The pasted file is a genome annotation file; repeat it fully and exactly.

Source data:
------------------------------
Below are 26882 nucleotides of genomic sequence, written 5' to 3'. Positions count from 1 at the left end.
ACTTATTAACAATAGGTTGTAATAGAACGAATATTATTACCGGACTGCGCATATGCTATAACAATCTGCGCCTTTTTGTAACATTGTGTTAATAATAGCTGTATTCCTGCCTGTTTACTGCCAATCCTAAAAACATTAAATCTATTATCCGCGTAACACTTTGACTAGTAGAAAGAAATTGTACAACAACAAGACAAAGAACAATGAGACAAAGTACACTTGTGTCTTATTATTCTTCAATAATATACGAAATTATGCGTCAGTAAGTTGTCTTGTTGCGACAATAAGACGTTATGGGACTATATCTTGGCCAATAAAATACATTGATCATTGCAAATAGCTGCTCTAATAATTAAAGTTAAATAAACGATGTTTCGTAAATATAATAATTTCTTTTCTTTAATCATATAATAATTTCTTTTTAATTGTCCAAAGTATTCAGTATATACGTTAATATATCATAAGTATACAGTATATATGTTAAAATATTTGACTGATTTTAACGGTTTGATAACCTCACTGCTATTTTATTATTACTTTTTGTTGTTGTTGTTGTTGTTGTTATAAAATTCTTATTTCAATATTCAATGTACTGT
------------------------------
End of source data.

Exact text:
Below are 26882 nucleotides of genomic sequence, written 5' to 3'. Positions count from 1 at the left end.
ACTTATTAACAATAGGTTGTAATAGAACGAATATTATTACCGGACTGCGCATATGCTATAACAATCTGCGCCTTTTTGTAACATTGTGTTAATAATAGCTGTATTCCTGCCTGTTTACTGCCAATCCTAAAAACATTAAATCTATTATCCGCGTAACACTTTGACTAGTAGAAAGAAATTGTACAACAACAAGACAAAGAACAATGAGACAAAGTACACTTGTGTCTTATTATTCTTCAATAATATACGAAATTATGCGTCAGTAAGTTGTCTTGTTGCGACAATAAGACGTTATGGGACTATATCTTGGCCAATAAAATACATTGATCATTGCAAATAGCTGCTCTAATAATTAAAGTTAAATAAACGATGTTTCGTAAATATAATAATTTCTTTTCTTTAATCATATAATAATTTCTTTTTAATTGTCCAAAGTATTCAGTATATACGTTAATATATCATAAGTATACAGTATATATGTTAAAATATTTGACTGATTTTAACGGTTTGATAACCTCACTGCTATTTTATTATTACTTTTTGTTGTTGTTGTTGTTGTTGTTATAAAATTCTTATTTCAATATTCAATGTACTGT